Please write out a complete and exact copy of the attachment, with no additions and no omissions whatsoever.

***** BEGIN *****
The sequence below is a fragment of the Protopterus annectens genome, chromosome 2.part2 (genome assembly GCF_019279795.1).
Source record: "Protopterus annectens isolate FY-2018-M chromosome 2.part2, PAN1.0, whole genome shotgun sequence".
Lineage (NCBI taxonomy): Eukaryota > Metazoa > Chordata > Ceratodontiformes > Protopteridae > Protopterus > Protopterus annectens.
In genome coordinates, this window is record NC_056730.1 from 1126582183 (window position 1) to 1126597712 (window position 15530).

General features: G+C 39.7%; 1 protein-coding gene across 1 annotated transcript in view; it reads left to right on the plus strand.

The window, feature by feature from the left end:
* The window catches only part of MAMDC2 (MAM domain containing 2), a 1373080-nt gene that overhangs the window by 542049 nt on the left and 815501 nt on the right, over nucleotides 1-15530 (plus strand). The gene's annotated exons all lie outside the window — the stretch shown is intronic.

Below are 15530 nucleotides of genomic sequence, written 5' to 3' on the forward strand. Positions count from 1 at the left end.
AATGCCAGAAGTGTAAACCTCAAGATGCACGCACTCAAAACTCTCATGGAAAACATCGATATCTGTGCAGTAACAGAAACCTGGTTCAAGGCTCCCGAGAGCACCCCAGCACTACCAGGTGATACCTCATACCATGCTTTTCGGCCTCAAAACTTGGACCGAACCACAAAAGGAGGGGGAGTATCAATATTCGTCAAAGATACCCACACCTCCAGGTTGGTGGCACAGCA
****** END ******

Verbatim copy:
The sequence below is a fragment of the Protopterus annectens genome, chromosome 2.part2 (genome assembly GCF_019279795.1).
Source record: "Protopterus annectens isolate FY-2018-M chromosome 2.part2, PAN1.0, whole genome shotgun sequence".
Lineage (NCBI taxonomy): Eukaryota > Metazoa > Chordata > Ceratodontiformes > Protopteridae > Protopterus > Protopterus annectens.
In genome coordinates, this window is record NC_056730.1 from 1126582183 (window position 1) to 1126597712 (window position 15530).

General features: G+C 39.7%; 1 protein-coding gene across 1 annotated transcript in view; it reads left to right on the plus strand.

The window, feature by feature from the left end:
* The window catches only part of MAMDC2 (MAM domain containing 2), a 1373080-nt gene that overhangs the window by 542049 nt on the left and 815501 nt on the right, over nucleotides 1-15530 (plus strand). The gene's annotated exons all lie outside the window — the stretch shown is intronic.

Below are 15530 nucleotides of genomic sequence, written 5' to 3' on the forward strand. Positions count from 1 at the left end.
AATGCCAGAAGTGTAAACCTCAAGATGCACGCACTCAAAACTCTCATGGAAAACATCGATATCTGTGCAGTAACAGAAACCTGGTTCAAGGCTCCCGAGAGCACCCCAGCACTACCAGGTGATACCTCATACCATGCTTTTCGGCCTCAAAACTTGGACCGAACCACAAAAGGAGGGGGAGTATCAATATTCGTCAAAGATACCCACACCTCCAGGTTGGTGGCACAGCA